How Many Americans?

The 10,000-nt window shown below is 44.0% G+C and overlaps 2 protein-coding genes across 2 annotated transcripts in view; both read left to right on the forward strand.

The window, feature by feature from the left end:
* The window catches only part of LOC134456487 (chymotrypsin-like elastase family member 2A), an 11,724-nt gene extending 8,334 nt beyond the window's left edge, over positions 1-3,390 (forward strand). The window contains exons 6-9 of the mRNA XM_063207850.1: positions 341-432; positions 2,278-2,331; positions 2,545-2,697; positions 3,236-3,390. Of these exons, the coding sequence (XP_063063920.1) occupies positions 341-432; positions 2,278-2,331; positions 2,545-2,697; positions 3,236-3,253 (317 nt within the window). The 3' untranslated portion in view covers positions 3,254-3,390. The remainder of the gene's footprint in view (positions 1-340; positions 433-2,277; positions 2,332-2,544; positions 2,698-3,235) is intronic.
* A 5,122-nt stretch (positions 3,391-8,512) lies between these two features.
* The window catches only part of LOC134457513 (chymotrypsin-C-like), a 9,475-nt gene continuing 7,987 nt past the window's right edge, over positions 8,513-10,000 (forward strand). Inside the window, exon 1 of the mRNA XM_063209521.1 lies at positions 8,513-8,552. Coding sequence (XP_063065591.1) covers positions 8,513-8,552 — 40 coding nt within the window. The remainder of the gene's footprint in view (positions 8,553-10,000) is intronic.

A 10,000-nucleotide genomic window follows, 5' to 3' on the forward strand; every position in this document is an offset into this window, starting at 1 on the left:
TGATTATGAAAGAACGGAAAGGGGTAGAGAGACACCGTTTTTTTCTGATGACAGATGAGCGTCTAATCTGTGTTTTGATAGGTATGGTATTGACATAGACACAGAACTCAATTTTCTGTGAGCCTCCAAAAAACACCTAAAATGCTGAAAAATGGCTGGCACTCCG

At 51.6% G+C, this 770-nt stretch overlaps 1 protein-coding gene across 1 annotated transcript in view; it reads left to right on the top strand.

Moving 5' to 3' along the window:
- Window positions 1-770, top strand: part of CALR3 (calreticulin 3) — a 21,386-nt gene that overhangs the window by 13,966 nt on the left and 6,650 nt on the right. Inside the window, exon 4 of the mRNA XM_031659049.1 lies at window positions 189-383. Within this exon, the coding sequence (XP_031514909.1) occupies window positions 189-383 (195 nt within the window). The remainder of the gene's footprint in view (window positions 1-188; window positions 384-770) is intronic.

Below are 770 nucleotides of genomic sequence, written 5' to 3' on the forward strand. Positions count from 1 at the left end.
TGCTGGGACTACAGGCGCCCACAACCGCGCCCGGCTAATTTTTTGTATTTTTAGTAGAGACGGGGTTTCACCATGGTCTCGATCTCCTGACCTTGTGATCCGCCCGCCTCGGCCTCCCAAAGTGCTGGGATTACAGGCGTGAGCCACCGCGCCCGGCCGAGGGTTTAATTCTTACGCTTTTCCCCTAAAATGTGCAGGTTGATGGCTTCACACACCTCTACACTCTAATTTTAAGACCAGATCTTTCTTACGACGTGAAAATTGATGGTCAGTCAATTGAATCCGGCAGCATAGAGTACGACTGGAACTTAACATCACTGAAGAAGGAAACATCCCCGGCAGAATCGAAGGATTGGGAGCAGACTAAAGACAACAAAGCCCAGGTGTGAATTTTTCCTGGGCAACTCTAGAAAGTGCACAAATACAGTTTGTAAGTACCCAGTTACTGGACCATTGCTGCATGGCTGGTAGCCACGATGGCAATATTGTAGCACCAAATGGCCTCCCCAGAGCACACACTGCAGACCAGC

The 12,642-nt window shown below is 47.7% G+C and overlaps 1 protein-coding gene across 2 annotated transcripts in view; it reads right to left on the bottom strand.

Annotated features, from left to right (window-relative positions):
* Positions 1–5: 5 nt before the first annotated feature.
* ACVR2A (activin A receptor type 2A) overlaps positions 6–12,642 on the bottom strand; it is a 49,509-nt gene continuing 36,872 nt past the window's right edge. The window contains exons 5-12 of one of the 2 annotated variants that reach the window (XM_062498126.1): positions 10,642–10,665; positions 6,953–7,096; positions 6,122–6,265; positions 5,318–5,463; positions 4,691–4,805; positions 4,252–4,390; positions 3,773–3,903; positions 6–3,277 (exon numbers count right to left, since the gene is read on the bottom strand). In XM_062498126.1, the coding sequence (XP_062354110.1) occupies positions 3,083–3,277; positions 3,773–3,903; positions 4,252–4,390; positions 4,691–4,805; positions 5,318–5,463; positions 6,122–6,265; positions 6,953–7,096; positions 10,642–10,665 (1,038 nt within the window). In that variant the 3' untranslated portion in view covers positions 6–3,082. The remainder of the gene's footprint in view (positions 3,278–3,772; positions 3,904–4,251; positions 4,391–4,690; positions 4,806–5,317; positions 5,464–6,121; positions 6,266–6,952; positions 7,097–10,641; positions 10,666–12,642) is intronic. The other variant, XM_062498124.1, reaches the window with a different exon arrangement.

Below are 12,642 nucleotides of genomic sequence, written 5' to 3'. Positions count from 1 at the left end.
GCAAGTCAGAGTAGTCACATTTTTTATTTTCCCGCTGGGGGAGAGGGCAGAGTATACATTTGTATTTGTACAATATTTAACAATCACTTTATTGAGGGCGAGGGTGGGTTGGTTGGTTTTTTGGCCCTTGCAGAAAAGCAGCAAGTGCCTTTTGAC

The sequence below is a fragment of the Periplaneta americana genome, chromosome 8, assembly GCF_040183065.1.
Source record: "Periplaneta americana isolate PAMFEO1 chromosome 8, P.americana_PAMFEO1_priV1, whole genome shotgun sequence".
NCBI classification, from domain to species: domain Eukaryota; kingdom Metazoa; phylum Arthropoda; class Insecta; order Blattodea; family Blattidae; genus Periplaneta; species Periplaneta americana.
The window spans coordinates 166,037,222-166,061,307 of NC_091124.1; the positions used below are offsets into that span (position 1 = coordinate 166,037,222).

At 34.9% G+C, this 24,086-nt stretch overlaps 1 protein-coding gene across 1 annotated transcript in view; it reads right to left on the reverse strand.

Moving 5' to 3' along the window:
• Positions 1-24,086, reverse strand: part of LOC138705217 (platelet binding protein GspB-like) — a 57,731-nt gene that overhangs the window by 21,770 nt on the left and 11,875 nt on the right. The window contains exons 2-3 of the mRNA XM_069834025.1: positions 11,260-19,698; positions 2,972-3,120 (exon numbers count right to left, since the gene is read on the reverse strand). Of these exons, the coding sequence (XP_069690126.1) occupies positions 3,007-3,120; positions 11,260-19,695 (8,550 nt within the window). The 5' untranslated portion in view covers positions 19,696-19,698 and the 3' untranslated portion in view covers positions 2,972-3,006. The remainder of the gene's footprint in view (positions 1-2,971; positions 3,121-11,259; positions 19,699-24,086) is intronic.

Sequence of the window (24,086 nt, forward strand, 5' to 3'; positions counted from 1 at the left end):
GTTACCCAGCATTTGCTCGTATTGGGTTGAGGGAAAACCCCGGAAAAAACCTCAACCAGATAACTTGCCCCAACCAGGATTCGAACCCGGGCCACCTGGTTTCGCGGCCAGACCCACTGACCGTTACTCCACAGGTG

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Spec Ops: The Line is one hell of an expe­ri­ence. Not quite what I’d call one hell of a game, because absent the intro­spec­tive nature of the plot or the broad­er attempt at social and polit­i­cal com­men­tary the actu­al game­play is often gener­ic and unsur­pris­ing, but the jour­ney from begin­ning to end is both fas­ci­nat­ing and thought‐provoking. Captain Walker’s grad­ual ero­sion of his self‐image as the hero­ic cav­al­ry into a real­i­sa­tion of his cul­pa­bil­i­ty for ter­ri­ble crimes presents a fan­tas­tic char­ac­ter arc, address­ing all‐too‐common nar­ra­tive tropes with­out the usual con­text that idolis­es the one‐man‐army fre­quent­ly inhab­it­ed by play­ers. Without the omnipresent nuclear threat that Call of Duty so adores or the mid‐genocide set­tings of Halo and Gears of War offer­ing a sim­ple moti­va­tion, play­ers are lead by the game into assum­ing that cut­ting a bloody swathe through the oppos­ing forces is the right thing to do sim­ply because they are the Bad Guys, and Walker and his team are the Good Guys, rely­ing on the com­mon­al­i­ty of sim­plis­tic sto­ries in media to fos­ter play­er accep­tance. When the meta expe­ri­ence of Spec Ops begins to shift away from sup­port­ing this black‐on‐white rea­son­ing as the cause of the game’s con­flict, it presents quite the gut punch; Good Guys and Bad Guys both begin to lose value as sim­ple def­i­n­i­tions. We, the play­ers, are left won­der­ing about why we are doing as we are and whether these actions are excus­able as opposed to doing them because we’re told to.